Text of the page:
1. Forward and Backward in time: – To move forward/backward in time press ‘L/J’ key respectively on your keyboard. If you press more than once the time would move faster, so be careful. To stop the time press ‘K’ (you might have to press it couple of times to stop completely stop the time).

1. Now, as an exercise locate the brightest star in the night sky ‘Sirius’ and track its position on the sky by moving back and forth in time. Stop the time when the object goes below the horizon and can no longer be tracked.

1. Zoom in and Zoom out: – Zoom in and zoom out can be done using the ‘page up’ and ‘page down’ key on your keyboard.

Retrograde Motion

All planets (except Venus and Uranus) within our solar system rotates from west through east. Due to this counter clockwise rotation, on a ‘single night’ all object like the stars (except for North Star- Polaris), planets and deep sky objects rises in the east and sets in the west. They have east to west motion across the sky. Whereas, over ‘several nights’ planets move from west to east. Such a motion of planets is called ‘prograde motion or proper motion’. However, careful observation for planets shows that they sometimes move from east to west over ‘several nights’. This phenomenon is not surprising and was observed since ancient times. This change in direction of motion or backward motion of planets over ‘several nights’ is called ‘retrograde motion’.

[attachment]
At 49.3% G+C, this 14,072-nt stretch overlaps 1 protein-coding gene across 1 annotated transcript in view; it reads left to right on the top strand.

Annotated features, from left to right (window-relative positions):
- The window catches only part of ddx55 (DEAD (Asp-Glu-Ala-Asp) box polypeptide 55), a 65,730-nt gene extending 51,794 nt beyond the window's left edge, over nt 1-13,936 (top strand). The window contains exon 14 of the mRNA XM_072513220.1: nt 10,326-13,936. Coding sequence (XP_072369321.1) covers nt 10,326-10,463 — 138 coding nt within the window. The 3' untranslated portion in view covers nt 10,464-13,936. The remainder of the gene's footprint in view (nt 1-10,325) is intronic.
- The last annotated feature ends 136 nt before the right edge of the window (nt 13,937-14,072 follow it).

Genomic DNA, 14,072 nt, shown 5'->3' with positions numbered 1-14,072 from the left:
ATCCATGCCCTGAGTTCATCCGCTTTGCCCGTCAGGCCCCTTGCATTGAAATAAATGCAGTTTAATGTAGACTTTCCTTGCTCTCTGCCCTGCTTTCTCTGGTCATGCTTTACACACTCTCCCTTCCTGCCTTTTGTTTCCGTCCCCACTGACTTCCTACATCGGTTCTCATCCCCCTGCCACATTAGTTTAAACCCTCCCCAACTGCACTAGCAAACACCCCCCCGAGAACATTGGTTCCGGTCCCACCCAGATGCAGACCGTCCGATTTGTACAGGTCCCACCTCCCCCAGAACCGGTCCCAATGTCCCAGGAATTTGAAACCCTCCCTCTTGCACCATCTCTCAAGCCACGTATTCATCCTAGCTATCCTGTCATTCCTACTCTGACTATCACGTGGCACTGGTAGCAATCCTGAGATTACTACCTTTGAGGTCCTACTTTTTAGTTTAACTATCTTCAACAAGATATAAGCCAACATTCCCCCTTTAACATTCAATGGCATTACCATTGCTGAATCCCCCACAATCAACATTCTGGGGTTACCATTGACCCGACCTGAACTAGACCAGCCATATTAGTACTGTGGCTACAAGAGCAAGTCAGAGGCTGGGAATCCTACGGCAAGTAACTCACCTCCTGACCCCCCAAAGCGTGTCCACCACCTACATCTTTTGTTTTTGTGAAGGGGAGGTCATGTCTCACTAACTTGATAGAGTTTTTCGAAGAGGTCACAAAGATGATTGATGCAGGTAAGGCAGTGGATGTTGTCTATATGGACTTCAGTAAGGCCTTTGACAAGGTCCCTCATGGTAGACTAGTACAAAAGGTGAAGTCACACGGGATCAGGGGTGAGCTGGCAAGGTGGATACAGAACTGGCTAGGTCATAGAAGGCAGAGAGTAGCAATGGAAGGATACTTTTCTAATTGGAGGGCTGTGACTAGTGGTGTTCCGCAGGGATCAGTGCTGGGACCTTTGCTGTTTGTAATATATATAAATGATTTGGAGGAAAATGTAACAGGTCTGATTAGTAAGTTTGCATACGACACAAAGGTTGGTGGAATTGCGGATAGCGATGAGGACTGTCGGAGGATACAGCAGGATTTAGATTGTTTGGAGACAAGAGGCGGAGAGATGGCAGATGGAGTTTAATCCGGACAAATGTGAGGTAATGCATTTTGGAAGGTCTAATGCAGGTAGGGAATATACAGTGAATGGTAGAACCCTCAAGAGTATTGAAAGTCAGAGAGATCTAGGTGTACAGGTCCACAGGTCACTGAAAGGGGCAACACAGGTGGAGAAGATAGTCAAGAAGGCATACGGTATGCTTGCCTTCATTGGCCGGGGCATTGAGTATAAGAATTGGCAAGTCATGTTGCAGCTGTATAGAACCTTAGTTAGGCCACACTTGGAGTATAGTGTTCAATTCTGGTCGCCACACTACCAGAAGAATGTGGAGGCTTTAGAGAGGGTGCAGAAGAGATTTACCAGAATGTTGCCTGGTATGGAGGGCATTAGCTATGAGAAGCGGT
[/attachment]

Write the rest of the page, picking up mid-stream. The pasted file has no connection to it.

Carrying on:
Prograde/Proper MotionRetrograde Motion
Single NightEast WestEast West
Several NightWest EastEast West

Graphically, this can be shown in the figure below. In the figure, the path of a planet over ‘several nights’ (as long as 12 months) is shown (). Path to and to is called prograde motion as the planet moves from west to east over several nights. Path to is called retrograde motion as the same planet has now ‘appears’ to have changed direction and moves from east to west. Please remember that this is observed not on a single night but over several nights.

East West